I was just going to comment and say thanks to the part directed to me, but I found this all to be so interesting I wanted to thank you for sharing everything you've said here.  I'm so glad you agreed to do this, because I've indeed learned so much about you.  All of it fascinating!  :D

Rules for surviving an Autocracy:

Rule#1: Believe the Autocrat.
Rule#2: Do not be taken in by small signs of normality.
Rule#3: Institutions will not save you.
Rule#4: Be outraged.
Rule#5: Don't make compromises.
Rule#6: Remember the future.

Source:
http://www2.nybooks....r-survival.html


#18 obsidianstorm13

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Posted 19 March 2010 - 05:04 AM

:blush: Aww Shucks!  I'm blushing Cait.  You're welcome.  I figured doing this would be a good way to get to know more people on Ex Isle.  It has worked so far.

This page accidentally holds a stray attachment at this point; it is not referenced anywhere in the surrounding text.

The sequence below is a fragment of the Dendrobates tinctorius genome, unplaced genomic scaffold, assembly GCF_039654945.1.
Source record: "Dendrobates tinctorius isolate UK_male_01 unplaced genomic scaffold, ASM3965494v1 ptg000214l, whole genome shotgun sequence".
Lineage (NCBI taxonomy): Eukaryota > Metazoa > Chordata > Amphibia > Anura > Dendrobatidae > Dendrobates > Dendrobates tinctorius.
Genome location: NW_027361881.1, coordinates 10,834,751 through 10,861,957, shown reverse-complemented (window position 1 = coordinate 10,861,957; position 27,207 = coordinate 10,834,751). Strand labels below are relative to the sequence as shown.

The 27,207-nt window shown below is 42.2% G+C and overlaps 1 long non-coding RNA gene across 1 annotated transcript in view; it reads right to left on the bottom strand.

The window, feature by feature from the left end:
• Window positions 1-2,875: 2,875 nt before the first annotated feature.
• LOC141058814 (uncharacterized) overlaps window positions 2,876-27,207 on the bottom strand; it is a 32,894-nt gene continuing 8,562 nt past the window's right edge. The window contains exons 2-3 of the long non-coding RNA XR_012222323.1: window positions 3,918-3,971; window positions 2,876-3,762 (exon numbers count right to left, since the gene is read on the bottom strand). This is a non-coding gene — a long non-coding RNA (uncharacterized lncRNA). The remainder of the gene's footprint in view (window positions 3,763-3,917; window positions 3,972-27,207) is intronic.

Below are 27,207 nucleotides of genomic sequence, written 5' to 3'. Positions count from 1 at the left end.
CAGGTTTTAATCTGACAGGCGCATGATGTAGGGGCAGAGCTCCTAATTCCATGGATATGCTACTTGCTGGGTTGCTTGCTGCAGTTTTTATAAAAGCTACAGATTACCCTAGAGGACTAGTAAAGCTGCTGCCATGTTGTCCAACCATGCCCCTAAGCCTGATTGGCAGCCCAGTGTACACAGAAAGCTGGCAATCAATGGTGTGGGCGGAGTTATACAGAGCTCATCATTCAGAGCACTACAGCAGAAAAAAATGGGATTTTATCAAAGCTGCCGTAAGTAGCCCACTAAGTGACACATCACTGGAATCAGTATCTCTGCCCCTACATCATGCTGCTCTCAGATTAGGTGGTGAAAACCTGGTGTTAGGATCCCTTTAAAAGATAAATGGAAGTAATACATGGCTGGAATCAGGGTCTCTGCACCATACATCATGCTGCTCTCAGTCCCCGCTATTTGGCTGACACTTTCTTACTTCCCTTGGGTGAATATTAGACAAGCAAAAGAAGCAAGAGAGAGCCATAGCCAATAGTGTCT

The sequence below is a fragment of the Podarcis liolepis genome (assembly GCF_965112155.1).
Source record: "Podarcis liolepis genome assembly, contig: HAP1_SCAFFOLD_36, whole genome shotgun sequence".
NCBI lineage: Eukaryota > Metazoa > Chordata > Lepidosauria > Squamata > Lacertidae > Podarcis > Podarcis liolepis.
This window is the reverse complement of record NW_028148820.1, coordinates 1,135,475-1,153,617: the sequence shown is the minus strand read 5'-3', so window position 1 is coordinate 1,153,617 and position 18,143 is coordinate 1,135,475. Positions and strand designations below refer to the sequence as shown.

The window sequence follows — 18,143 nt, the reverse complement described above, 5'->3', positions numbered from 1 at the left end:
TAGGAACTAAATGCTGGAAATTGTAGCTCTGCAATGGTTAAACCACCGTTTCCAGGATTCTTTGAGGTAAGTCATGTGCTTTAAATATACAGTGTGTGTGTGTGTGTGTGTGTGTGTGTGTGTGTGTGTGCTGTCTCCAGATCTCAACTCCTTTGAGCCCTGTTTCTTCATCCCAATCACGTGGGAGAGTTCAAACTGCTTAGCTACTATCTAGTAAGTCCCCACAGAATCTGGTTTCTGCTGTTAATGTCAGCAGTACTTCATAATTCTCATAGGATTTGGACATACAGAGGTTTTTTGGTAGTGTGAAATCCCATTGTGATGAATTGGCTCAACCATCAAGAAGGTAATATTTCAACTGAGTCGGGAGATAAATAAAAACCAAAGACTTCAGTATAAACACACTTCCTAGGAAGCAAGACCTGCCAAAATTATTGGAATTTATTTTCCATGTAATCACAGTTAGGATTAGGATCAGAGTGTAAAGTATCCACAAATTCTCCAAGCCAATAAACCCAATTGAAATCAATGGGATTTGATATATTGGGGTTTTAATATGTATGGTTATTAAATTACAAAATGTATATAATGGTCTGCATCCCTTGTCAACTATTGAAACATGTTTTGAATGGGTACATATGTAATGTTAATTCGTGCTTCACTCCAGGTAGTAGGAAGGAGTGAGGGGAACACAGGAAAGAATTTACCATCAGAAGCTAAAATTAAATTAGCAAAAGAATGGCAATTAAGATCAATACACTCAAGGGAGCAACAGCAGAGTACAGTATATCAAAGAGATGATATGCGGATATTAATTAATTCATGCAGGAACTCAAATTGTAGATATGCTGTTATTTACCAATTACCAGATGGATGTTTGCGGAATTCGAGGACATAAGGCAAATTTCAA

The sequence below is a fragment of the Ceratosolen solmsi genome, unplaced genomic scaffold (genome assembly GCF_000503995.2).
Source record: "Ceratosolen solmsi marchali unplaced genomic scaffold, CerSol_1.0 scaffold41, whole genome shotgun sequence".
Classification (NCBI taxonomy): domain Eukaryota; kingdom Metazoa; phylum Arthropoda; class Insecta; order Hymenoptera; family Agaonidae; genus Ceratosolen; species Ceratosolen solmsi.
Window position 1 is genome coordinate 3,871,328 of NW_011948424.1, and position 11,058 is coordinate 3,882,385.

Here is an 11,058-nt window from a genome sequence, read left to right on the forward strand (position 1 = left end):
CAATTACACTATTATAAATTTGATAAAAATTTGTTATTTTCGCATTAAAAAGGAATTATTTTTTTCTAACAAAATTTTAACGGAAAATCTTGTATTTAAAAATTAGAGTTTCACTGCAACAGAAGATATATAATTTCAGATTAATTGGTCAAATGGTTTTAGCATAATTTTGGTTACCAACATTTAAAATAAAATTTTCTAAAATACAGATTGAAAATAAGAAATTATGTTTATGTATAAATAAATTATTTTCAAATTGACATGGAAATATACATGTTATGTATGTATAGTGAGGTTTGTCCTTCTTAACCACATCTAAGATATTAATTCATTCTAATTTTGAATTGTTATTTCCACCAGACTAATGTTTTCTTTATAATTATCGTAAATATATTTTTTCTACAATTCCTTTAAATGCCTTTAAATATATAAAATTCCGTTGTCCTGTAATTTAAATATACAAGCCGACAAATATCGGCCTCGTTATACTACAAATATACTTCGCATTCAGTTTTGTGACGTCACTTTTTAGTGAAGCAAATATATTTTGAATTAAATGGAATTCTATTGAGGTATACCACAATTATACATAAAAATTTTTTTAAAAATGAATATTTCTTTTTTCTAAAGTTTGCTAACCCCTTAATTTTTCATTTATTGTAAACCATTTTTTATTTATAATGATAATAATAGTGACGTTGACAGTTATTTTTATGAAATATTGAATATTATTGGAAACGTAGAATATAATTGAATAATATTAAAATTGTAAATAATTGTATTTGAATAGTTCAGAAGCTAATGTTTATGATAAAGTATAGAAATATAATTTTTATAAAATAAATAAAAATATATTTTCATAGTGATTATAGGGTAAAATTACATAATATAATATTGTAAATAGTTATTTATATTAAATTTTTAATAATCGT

#19 Rhea

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Posted 19 March 2010 - 07:10 AM

View Postobisidianstorm13, on Mar 17 2010, 01:55 AM, said:

I got to see that version once when I was so sick and I was hallucinating.  I need to see it again.  I saw Olivier's version and I remember looking at Desdemona going I know that face and then I was like "holy crap it's Dame Maggie Smith"  All young and with beautiful red hair!  It was crazy!  

PBC had a BBC special presentation of a modern version of King Lear... the set was cubic and done in black and white that's it.  Sir Ian Holm played the king and it was fantastic!  I haven't been able to find a copy of it to buy.  I want it.